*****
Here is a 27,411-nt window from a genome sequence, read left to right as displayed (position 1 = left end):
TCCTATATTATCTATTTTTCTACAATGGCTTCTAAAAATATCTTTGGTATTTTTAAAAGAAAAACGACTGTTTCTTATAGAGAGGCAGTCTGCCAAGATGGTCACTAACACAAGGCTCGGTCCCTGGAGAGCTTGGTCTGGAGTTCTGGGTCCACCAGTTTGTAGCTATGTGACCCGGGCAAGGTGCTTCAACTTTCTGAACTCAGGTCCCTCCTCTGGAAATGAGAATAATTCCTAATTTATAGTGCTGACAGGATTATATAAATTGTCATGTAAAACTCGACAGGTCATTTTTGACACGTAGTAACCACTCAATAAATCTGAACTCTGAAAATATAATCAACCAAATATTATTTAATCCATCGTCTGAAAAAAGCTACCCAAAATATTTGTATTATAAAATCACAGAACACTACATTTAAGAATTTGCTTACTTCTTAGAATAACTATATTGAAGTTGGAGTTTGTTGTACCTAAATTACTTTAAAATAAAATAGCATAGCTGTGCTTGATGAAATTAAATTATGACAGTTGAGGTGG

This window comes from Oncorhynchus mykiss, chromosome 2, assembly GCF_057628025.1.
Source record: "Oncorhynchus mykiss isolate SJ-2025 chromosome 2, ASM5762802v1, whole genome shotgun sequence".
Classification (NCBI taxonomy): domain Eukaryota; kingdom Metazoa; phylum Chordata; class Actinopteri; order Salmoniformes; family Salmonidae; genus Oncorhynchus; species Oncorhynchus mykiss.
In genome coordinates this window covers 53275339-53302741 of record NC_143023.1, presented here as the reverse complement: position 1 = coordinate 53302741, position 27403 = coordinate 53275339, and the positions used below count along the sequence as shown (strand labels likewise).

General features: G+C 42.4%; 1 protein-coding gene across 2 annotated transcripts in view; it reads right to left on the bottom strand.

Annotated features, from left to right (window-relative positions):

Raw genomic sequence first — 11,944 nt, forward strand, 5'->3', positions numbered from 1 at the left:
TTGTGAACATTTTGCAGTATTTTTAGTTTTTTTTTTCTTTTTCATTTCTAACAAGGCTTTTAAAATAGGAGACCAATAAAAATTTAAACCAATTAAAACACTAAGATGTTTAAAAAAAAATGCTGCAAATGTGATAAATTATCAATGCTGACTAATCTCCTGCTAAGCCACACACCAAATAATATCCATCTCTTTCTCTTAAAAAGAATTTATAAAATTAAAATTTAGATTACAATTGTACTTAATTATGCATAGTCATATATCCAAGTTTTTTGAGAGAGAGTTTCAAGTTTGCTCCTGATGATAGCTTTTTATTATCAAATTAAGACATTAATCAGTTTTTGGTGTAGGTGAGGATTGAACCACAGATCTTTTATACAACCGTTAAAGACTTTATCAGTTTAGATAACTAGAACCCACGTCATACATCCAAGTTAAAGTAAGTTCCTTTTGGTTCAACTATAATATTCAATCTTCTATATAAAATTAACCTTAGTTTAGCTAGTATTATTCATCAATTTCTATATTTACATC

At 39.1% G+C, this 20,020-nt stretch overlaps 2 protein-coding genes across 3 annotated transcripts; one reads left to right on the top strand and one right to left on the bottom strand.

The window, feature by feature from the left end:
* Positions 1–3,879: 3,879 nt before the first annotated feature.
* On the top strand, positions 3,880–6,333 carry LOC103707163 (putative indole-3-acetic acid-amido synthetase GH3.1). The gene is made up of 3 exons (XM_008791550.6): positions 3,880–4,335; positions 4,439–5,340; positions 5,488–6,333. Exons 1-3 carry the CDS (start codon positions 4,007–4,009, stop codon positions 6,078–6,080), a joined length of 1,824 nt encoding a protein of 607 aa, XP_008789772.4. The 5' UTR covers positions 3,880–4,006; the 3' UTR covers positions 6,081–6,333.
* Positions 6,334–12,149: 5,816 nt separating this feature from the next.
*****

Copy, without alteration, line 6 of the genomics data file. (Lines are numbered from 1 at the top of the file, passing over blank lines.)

In genome coordinates this window covers 53275339-53302741 of record NC_143023.1, presented here as the reverse complement: position 1 = coordinate 53302741, position 27403 = coordinate 53275339, and the positions used below count along the sequence as shown (strand labels likewise).